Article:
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Alan Vega – Bye Bye Bayou

:) Original Vinyl | search ebay ]
8-) Spotify link | listen ]

The 90s was also redeemed by a largely unnoticed (that is until the White Stripes came around) resurgence of the style, with great bands like the Gories, the Oblivians, The Chrome cranks and the Cheater Slicks giving the stale US punk scene a much overdue kick in the ass. Stay tuned for part 2.

uReview: Neil Young “Trans”


I was a late bloomer to Neil Young’s music and still no expert. But I’m curious about this synthesized 1982 departure called Trans. What’s the score on this one?

12345678910 (54 votes, average: 6.89 out of 10)
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“We R In Control”

:D CD Reissue | 1999 | Polydor | buy ]
:) Original Vinyl | 1982 | Geffen | ebay ]

The Long Ryders “Native Sons”

One of the best from the 80s underground, right up there with top albums by the Dream Syndicate, the Wipers, the Meat Puppets, the Minutemen and the Replacements. The Long Ryders had more of a genuine 60s sound though and this record, Native Sons, was their first album (not counting their debut ep, 10-5-60). This group hailed from Los Angeles California and was led by Kentucky native Sid Griffin, a man well versed in the history of rock n roll. Griffin headed out to LA when he heard about the city’s thriving punk scene. Over time Griffin would meet up with guitarist Steve McCarthy, bassist Barry Shank, and drummer Greg Sowders. Prior to the Long Ryders Griffin and Shank had been in garage revival band the Unclaimed. Over time Tom Stevens would become the group’s full-time bass player and this period would see them gain a respectable live following. The group would eventually become the Long Ryders and fuse 60s style garage rock and folk-rock with a country-rock feel. Native Sons was a brilliant debut lp and in some ways similar to the Byrds’ Younger Than Yesterday, in its unique fusion of folk, country, pop and psychedelia. Also, Native Sons’ album cover strongly recalled Buffalo Springfield’s shelved album, Stampede.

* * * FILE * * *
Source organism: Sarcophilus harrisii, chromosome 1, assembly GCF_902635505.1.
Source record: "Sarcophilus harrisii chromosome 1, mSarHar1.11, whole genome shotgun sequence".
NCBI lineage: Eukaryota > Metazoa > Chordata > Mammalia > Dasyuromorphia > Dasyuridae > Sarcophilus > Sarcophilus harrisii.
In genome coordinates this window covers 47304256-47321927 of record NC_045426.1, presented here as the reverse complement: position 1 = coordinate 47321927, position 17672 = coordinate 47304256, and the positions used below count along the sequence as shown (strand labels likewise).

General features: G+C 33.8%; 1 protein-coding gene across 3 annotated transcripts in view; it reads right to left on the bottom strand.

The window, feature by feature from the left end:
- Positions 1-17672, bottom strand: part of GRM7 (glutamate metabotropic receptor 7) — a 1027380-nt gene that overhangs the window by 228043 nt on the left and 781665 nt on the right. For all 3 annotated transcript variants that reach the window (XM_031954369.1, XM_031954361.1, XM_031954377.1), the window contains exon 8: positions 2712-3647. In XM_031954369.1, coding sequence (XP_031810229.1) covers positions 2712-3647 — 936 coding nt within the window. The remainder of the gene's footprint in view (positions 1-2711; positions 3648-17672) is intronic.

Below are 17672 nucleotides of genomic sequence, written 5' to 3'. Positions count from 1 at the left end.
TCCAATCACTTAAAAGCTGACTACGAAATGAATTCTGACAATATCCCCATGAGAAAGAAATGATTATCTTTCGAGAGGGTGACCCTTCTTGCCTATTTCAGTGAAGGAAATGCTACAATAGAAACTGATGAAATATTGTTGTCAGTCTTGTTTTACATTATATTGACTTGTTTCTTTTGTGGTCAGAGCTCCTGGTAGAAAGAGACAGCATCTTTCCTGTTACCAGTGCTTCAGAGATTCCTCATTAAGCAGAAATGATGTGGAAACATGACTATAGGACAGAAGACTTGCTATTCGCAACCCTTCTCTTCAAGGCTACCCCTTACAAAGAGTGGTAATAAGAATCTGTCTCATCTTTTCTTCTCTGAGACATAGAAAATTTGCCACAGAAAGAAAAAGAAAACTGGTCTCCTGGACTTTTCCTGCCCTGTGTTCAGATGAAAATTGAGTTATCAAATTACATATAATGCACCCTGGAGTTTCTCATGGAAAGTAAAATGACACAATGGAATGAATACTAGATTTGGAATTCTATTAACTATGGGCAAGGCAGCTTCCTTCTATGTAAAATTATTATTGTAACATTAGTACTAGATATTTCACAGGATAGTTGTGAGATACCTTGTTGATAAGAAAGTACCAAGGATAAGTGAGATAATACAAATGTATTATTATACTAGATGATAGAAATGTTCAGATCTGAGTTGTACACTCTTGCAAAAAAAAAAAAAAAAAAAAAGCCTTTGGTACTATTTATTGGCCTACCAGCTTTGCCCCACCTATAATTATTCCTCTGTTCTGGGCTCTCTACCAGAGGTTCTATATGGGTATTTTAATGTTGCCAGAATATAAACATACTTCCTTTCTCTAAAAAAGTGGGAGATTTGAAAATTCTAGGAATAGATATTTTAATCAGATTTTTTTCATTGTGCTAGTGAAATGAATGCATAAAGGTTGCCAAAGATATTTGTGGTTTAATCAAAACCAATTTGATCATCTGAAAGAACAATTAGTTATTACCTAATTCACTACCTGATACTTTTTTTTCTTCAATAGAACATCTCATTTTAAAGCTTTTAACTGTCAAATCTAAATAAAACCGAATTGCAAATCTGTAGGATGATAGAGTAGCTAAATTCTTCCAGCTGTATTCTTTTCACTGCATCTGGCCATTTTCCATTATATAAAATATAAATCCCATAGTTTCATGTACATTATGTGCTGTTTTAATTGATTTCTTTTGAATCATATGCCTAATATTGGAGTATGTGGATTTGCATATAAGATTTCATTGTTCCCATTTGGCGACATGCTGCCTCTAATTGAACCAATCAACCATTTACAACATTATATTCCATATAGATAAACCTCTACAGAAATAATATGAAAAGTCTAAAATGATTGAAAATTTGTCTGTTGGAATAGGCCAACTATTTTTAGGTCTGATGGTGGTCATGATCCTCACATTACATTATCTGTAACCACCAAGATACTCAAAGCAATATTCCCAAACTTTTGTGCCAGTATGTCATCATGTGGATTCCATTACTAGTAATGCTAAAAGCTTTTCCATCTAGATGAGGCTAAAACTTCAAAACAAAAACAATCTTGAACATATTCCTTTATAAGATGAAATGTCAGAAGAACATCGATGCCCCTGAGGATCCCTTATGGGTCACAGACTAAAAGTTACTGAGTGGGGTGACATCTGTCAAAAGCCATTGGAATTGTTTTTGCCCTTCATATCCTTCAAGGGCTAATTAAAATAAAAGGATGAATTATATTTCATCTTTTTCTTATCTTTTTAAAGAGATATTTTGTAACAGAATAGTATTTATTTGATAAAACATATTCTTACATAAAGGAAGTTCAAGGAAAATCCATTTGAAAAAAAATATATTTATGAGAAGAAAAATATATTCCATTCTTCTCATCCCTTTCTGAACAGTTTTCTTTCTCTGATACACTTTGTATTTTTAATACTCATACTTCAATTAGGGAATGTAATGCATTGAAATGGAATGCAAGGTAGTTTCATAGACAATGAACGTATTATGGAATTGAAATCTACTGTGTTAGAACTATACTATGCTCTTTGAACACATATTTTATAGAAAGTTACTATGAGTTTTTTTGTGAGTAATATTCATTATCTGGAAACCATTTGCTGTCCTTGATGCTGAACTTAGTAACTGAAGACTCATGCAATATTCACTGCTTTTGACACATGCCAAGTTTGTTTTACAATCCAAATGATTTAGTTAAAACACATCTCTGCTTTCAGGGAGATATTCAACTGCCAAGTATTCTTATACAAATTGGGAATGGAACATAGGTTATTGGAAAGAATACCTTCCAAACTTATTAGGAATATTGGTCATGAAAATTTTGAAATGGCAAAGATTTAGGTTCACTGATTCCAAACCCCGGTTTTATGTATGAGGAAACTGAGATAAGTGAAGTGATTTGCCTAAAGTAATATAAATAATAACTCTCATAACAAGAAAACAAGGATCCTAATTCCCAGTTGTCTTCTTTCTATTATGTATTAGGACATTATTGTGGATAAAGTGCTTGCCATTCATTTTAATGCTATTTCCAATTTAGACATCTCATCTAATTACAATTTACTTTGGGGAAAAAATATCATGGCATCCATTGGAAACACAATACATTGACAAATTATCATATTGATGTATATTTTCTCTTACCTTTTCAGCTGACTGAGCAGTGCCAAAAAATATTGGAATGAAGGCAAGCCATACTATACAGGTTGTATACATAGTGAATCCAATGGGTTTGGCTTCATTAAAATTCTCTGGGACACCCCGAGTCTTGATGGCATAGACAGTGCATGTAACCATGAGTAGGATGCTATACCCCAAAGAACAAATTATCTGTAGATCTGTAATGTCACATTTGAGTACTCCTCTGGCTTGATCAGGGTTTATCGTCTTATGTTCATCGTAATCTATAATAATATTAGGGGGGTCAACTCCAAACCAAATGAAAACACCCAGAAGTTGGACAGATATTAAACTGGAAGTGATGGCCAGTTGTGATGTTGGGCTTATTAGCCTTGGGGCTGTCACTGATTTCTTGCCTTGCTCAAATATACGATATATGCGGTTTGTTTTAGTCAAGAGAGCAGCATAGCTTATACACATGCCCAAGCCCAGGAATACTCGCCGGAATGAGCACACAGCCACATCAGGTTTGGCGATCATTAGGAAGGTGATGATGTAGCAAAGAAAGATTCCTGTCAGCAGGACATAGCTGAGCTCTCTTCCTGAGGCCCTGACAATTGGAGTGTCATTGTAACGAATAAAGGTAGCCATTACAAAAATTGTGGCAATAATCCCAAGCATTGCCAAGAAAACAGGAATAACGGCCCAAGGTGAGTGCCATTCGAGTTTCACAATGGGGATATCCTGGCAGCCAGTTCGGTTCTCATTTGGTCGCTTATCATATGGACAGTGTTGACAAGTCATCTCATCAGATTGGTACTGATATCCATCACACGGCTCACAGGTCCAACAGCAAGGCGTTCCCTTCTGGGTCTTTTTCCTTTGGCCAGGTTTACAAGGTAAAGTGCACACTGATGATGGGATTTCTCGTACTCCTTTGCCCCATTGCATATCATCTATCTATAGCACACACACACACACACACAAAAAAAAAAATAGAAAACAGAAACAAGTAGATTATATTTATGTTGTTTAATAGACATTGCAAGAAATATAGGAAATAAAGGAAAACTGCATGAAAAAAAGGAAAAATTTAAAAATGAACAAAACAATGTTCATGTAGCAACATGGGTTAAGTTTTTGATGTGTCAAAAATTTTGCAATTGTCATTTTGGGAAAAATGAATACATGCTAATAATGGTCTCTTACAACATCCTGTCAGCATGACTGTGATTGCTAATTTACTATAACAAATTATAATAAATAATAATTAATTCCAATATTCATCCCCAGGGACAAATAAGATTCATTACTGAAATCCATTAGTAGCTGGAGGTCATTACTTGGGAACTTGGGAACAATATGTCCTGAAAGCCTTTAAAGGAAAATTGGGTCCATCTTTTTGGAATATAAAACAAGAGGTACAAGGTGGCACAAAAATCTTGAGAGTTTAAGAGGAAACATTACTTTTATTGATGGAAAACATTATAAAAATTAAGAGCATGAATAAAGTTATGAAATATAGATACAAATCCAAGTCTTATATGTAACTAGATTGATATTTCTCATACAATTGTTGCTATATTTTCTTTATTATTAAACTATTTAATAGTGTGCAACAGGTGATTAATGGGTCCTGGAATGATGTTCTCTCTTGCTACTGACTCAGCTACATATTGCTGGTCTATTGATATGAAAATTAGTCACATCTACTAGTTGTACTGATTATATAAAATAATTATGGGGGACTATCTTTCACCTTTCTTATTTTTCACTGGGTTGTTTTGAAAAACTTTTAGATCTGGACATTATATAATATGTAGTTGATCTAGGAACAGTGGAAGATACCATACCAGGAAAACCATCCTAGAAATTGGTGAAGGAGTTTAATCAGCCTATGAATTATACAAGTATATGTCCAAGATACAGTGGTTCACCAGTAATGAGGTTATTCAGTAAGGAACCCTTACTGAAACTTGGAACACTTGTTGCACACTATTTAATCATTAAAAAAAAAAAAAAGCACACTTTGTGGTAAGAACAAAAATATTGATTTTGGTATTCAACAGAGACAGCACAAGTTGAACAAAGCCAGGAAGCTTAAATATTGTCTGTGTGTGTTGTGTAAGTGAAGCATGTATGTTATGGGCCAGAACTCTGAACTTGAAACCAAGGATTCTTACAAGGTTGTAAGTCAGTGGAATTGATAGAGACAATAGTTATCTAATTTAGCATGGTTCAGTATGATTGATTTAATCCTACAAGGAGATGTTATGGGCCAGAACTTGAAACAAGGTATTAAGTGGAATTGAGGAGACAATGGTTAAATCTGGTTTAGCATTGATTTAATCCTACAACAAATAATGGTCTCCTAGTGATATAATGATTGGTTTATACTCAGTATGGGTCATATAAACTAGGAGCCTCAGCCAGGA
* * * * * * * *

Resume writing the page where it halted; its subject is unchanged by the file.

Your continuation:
There is real importance in Native Sons though, as the Long Ryders among others, put country-rock back on the map and made the style credible again. In the mid 70s groups like the Eagles were responsible for tarnishing the genre’s reputation, turning something that was intelligent and underground into glossy creampuff pop. So it took a few years and a couple of great albums by groups like Jason and the Scorchers and Rank and File to restore country-rock’s credibility among the underground. On Ivory Tower, Griffin managed to get Gene Clark in the studio to provide backup vocals. Ivory Tower ended up being one of the great lost 80s tracks, downbeat and moody, sounding like a really terrific fusion of mid 60s Byrds and the early 70s solo work of Gene Clark. Sweet Mental Revenge, the album’s only cover (Mel Tillis), was an excellent reading notable for its appealing vocals and fuzz guitar work – a style that is referred to today as cowpunk. Another superb track, the humorous Fair Game, is closer in spirit to blue grass and foreshadowed Griffin’s work with the Cole Porters. I Had a Dream and Wreck of the 809 are underrated gems that listeners often forget about. These tracks display the Long Ryders’ garage band roots and are full of jangly guitars, aggressive vocals, feedback and lots of fuzz. This album is an absolute joy and a must for paisley underground fans and 60s rock junkies.